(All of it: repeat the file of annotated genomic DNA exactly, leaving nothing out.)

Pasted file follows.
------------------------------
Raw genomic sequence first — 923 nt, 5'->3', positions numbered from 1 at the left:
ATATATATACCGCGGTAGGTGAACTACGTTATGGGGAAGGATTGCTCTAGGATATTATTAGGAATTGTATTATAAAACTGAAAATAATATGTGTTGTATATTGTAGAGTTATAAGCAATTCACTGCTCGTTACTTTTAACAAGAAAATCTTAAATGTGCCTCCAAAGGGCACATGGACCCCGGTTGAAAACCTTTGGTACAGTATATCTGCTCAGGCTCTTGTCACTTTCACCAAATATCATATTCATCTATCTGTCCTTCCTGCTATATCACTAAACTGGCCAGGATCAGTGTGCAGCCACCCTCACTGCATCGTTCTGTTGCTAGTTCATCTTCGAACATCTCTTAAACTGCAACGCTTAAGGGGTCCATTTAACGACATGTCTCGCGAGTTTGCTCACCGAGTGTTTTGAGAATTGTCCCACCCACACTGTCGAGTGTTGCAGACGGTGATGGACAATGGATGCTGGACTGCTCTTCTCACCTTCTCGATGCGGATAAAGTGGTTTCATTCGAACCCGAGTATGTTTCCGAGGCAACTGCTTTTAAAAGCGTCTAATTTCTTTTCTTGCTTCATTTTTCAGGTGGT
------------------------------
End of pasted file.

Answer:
Raw genomic sequence first — 923 nt, 5'->3', positions numbered from 1 at the left:
ATATATATACCGCGGTAGGTGAACTACGTTATGGGGAAGGATTGCTCTAGGATATTATTAGGAATTGTATTATAAAACTGAAAATAATATGTGTTGTATATTGTAGAGTTATAAGCAATTCACTGCTCGTTACTTTTAACAAGAAAATCTTAAATGTGCCTCCAAAGGGCACATGGACCCCGGTTGAAAACCTTTGGTACAGTATATCTGCTCAGGCTCTTGTCACTTTCACCAAATATCATATTCATCTATCTGTCCTTCCTGCTATATCACTAAACTGGCCAGGATCAGTGTGCAGCCACCCTCACTGCATCGTTCTGTTGCTAGTTCATCTTCGAACATCTCTTAAACTGCAACGCTTAAGGGGTCCATTTAACGACATGTCTCGCGAGTTTGCTCACCGAGTGTTTTGAGAATTGTCCCACCCACACTGTCGAGTGTTGCAGACGGTGATGGACAATGGATGCTGGACTGCTCTTCTCACCTTCTCGATGCGGATAAAGTGGTTTCATTCGAACCCGAGTATGTTTCCGAGGCAACTGCTTTTAAAAGCGTCTAATTTCTTTTCTTGCTTCATTTTTCAGGTGGT